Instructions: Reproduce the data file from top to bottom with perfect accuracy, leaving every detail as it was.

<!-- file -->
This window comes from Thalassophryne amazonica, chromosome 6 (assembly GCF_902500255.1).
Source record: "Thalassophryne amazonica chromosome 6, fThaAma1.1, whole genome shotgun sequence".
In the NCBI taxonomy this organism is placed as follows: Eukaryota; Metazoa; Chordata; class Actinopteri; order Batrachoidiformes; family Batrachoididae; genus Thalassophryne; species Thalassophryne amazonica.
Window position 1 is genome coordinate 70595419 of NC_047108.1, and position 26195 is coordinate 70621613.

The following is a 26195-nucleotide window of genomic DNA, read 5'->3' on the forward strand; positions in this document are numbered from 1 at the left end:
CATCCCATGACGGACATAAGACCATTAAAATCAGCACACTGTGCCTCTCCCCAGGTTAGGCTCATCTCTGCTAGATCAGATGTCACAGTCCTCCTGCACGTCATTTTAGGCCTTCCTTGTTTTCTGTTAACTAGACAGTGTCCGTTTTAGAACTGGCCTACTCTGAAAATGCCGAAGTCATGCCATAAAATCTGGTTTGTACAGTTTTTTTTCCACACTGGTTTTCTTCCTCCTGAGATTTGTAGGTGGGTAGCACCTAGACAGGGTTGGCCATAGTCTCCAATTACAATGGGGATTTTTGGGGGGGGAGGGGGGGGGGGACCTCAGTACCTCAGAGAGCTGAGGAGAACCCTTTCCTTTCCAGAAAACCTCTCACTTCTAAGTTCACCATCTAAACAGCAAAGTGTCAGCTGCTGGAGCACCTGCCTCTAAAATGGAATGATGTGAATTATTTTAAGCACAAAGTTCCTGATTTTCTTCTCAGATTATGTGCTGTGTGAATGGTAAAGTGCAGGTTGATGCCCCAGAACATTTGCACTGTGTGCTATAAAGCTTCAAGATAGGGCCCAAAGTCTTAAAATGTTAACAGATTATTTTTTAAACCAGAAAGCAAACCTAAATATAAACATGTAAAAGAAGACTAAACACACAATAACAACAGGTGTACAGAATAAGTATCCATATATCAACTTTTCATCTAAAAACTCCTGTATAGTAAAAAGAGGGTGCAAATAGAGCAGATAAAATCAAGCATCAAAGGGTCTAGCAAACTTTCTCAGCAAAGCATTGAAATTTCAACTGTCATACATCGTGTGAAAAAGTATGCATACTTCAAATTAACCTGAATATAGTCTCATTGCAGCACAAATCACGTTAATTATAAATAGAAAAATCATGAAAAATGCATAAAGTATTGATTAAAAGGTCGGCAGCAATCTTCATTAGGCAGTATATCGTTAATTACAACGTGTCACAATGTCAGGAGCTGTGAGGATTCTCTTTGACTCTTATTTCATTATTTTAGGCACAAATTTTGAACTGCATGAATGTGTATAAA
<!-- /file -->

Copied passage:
This window comes from Thalassophryne amazonica, chromosome 6 (assembly GCF_902500255.1).
Source record: "Thalassophryne amazonica chromosome 6, fThaAma1.1, whole genome shotgun sequence".
In the NCBI taxonomy this organism is placed as follows: Eukaryota; Metazoa; Chordata; class Actinopteri; order Batrachoidiformes; family Batrachoididae; genus Thalassophryne; species Thalassophryne amazonica.
Window position 1 is genome coordinate 70595419 of NC_047108.1, and position 26195 is coordinate 70621613.

The following is a 26195-nucleotide window of genomic DNA, read 5'->3' on the forward strand; positions in this document are numbered from 1 at the left end:
CATCCCATGACGGACATAAGACCATTAAAATCAGCACACTGTGCCTCTCCCCAGGTTAGGCTCATCTCTGCTAGATCAGATGTCACAGTCCTCCTGCACGTCATTTTAGGCCTTCCTTGTTTTCTGTTAACTAGACAGTGTCCGTTTTAGAACTGGCCTACTCTGAAAATGCCGAAGTCATGCCATAAAATCTGGTTTGTACAGTTTTTTTTCCACACTGGTTTTCTTCCTCCTGAGATTTGTAGGTGGGTAGCACCTAGACAGGGTTGGCCATAGTCTCCAATTACAATGGGGATTTTTGGGGGGGGAGGGGGGGGGGGACCTCAGTACCTCAGAGAGCTGAGGAGAACCCTTTCCTTTCCAGAAAACCTCTCACTTCTAAGTTCACCATCTAAACAGCAAAGTGTCAGCTGCTGGAGCACCTGCCTCTAAAATGGAATGATGTGAATTATTTTAAGCACAAAGTTCCTGATTTTCTTCTCAGATTATGTGCTGTGTGAATGGTAAAGTGCAGGTTGATGCCCCAGAACATTTGCACTGTGTGCTATAAAGCTTCAAGATAGGGCCCAAAGTCTTAAAATGTTAACAGATTATTTTTTAAACCAGAAAGCAAACCTAAATATAAACATGTAAAAGAAGACTAAACACACAATAACAACAGGTGTACAGAATAAGTATCCATATATCAACTTTTCATCTAAAAACTCCTGTATAGTAAAAAGAGGGTGCAAATAGAGCAGATAAAATCAAGCATCAAAGGGTCTAGCAAACTTTCTCAGCAAAGCATTGAAATTTCAACTGTCATACATCGTGTGAAAAAGTATGCATACTTCAAATTAACCTGAATATAGTCTCATTGCAGCACAAATCACGTTAATTATAAATAGAAAAATCATGAAAAATGCATAAAGTATTGATTAAAAGGTCGGCAGCAATCTTCATTAGGCAGTATATCGTTAATTACAACGTGTCACAATGTCAGGAGCTGTGAGGATTCTCTTTGACTCTTATTTCATTATTTTAGGCACAAATTTTGAACTGCATGAATGTGTATAAA